Twentieth Century Wars and The Soybean Industry - Sample Paper

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The article contains a brief introduction on the dynamics that led to the development of the exportation of soy bean, during the nineteenth century's first decade. Ways in which countries impacted Manchurian labor division is also discussed. Finally, the rising of the United States as a dominating force within the soybean industry is also discussed. Its rise to a superpower status is also provided. The question I propose to answer is how the wars that occurred in the twentieth century affected the soybean industry. Northeast Asia became a part of the world's history mainstream at the beginning of the twentieth century. The Manchuria, a central part of the northeast Asia experienced changes. As a result, Russia, china and japan fought to get a share of the borderlands. It was the development of the soybean, as a global product that led to the rise of Manchuria, China's province, as one of the most sort lead of industrial transformation. The economic influence of the crop in Manchuria attracted foreign investment to the province. The exportation of soybean to European and Japan countries led to the onset of industrialization in those countries. As a result, this led to the improving of the soybean industry. The wars that occurred within the twentieth century had a great effect on the industry. For instance, the Russo-Japanese war led to the globalization of the crop's market, and consequently in Japan the crop received cultural prominence. Moreover, the Second World War increased the crop popularity around the world. Subsequently, it became a major cash crop, from being a very unpopular forage crop. From around 1890-1940, the China's province Manchuria shifted from being among the least developed provinces, to being very industrialized.

The South Atlantic Quarterly (2000) is the book that contains David Wolff article on bean there. It was published by Duke University Press, and authored by the Duke University. Dr. David Wolff is an important staff at the Slavic-Eurasian Research Centre within the Hokkaido University in Sapporo, Japan. In his enlightening book, he reveals soybean's huge important role in human history. The perils ascribed to it in the twentieth century. The journey of the crop is traced back from the ancient Northeast Asia in the twentieth century. The David Wolff's article includes a list of interesting characters, including those who experimented with, despised and celebrated the crop, from experimenters like Henry Ford, to Buddhist missionaries, European colonialists, Japanese soldiers, and Nazi strategists. David explores the role of soy bean on global conflicts and its involvement in the global trade. He also shows soy bean potential in terms of its various products, including its use in the formulation of renewable fuel. The readers of the article may include critics, academicians, historians, politicians, and even nutritionists. With the contemporary and historical content of the article, the readers are able to appreciate the history and development of soybean, until the achievement of its growth in the present day.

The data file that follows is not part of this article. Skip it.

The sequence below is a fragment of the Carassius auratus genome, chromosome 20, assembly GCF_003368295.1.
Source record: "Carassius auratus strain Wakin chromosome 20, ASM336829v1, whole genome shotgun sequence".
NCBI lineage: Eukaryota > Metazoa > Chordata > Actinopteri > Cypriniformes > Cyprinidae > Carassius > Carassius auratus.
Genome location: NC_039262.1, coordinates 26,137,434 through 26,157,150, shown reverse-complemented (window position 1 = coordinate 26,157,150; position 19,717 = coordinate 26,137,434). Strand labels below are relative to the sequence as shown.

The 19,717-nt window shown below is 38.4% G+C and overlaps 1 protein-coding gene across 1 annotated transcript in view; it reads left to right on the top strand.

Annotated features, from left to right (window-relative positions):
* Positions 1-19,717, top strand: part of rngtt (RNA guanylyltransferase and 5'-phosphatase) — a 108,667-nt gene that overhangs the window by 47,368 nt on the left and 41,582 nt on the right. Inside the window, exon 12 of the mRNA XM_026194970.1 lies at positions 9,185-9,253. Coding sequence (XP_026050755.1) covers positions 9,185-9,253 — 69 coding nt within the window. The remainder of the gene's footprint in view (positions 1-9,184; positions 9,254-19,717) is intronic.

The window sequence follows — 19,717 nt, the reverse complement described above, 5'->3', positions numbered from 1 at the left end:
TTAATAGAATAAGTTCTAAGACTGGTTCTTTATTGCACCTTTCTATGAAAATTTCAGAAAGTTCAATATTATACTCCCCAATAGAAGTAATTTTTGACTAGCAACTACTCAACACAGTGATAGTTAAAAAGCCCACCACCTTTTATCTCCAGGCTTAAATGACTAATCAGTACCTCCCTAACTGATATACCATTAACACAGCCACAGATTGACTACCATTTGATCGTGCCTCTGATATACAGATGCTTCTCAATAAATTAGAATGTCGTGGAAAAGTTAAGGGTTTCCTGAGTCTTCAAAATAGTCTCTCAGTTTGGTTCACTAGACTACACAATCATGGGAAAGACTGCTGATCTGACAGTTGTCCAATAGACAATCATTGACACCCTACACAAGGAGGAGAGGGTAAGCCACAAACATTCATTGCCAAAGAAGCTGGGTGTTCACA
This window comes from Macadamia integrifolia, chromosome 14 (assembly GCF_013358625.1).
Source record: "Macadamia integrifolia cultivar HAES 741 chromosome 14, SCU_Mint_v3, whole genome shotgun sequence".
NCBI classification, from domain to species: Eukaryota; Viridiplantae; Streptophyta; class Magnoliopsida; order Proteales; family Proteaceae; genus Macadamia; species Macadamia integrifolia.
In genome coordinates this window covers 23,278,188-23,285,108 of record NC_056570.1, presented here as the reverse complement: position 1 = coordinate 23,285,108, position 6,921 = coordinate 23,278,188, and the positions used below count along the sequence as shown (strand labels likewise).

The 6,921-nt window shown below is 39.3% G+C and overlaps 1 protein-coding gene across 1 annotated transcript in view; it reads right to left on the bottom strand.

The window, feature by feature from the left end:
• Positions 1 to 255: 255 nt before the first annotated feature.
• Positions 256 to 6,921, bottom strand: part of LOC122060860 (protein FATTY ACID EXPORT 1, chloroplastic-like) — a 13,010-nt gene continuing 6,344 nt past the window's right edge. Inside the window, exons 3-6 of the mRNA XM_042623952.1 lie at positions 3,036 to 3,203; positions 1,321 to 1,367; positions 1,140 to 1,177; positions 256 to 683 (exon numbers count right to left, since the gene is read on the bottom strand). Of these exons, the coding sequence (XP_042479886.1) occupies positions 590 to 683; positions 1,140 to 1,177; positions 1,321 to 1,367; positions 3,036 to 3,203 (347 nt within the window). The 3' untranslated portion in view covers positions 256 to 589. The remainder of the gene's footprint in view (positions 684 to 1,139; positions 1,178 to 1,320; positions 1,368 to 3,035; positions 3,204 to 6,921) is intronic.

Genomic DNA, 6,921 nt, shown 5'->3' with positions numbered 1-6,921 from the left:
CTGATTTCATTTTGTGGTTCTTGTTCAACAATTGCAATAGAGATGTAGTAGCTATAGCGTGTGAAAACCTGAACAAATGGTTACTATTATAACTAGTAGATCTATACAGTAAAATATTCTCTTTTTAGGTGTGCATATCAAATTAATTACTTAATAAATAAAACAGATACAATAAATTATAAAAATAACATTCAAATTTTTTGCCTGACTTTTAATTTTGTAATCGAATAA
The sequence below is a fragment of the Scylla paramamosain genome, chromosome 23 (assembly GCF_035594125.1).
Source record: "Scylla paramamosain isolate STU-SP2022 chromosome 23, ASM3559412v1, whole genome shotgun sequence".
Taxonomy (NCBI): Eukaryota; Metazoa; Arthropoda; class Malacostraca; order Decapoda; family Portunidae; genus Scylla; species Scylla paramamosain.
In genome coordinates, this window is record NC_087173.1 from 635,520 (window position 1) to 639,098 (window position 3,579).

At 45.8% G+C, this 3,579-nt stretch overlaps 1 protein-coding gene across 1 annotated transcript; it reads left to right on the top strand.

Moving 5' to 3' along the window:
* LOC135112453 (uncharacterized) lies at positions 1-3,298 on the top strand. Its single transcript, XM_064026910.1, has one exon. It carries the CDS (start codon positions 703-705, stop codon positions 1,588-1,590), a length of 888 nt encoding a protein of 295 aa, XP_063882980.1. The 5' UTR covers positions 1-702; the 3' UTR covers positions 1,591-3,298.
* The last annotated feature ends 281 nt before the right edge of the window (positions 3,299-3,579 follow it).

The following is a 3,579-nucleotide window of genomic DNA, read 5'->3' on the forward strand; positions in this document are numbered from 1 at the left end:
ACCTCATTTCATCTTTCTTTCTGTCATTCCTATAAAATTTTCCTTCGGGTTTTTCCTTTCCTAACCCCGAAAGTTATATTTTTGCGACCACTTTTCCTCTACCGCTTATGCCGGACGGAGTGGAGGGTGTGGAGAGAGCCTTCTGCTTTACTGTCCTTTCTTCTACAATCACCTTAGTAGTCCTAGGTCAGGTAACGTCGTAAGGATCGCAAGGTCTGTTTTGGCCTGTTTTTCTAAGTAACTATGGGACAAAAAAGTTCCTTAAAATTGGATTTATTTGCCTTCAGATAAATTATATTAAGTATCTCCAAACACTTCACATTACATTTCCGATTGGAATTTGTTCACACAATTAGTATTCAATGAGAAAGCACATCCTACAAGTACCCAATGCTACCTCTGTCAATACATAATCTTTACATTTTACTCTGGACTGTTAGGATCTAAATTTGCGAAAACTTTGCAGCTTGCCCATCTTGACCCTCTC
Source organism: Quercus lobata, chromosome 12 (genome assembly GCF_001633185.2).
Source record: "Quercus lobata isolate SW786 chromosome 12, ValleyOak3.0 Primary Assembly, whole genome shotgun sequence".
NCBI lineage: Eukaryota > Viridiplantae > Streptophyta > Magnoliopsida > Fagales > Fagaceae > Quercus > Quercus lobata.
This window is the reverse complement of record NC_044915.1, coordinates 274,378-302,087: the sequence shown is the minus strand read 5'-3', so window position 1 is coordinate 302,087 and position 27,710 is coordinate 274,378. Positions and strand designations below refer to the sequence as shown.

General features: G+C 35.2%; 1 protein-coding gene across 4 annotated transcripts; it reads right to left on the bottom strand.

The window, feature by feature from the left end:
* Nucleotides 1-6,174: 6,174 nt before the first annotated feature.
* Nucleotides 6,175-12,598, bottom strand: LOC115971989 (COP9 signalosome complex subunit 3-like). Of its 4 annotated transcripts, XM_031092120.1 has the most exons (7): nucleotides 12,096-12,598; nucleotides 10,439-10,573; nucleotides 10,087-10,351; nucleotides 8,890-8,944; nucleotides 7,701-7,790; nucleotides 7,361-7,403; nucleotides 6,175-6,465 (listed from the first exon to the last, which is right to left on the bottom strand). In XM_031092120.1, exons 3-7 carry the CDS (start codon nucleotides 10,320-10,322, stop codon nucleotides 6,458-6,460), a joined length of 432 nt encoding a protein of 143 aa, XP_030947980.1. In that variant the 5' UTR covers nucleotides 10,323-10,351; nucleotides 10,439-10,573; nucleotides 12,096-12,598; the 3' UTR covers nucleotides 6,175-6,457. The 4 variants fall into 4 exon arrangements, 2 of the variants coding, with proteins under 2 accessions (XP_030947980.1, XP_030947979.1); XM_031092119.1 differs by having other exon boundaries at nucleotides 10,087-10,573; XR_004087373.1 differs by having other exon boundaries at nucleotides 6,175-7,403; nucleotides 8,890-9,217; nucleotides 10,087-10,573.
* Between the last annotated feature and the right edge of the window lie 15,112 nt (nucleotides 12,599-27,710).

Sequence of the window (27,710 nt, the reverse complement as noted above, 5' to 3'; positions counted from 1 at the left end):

During the 1904-1905 war between Japan and Russia, Japan became the winner. This caused revolutionary convulsions due to czarist authority. In 1931-1932 the Japanese victory caused a tragic colonialist drive. The unexpected expansion of the soybean market led to immense impacts for Japan, than for China and Russia. After the Russo-Japanese War tragedy, due to the impact of the soybean, Russia got a new life in Manchuria. Soybean in Japan meant changes in the quality of daily life. Kinnosuke Adachi says in the article that when the Japanese armies came to Manchuria for the war, they got something better than the Japanese rice, Japanese army and the Chinese forces. These were the bean cakes and soybean, and the Japanese became addicted to these. Japan was forced out of the addiction with the products and its involvement in the continental affairs in the Northeast Asia, after their defeat in 1945 war. However, Japan's yearn for power was shifted to yearn for agricultural power. The United States at that time had replaced Manchuria in terms of soybean production during the Second World War. The U.S came up with policies intended at reserving the balance in regards to the bean's market, between Japan and Russia in the northeast Asia. In 1945 when Japan was defeated, the U.S production was readily adequate in replacing the earlier output Manchuria was producing.


As years comes by, it is factual that soybean will remain an important element for global competition, trade and cooperation in Asia Pacific. Soybean industry has become a prerequisite of economic relations in Asia, despite its story commencing as an issue of regional trade development and colonialism. With the continuous progress of the soybean industry, the crop will be a super-food with time, since its applications in various industries and not merely as an industrial input or animal feed. With the crop being consumed globally, outside its ancestral source Manchuria, everybody should appreciate the contributions of Northern Asia to the history of world's commodity.

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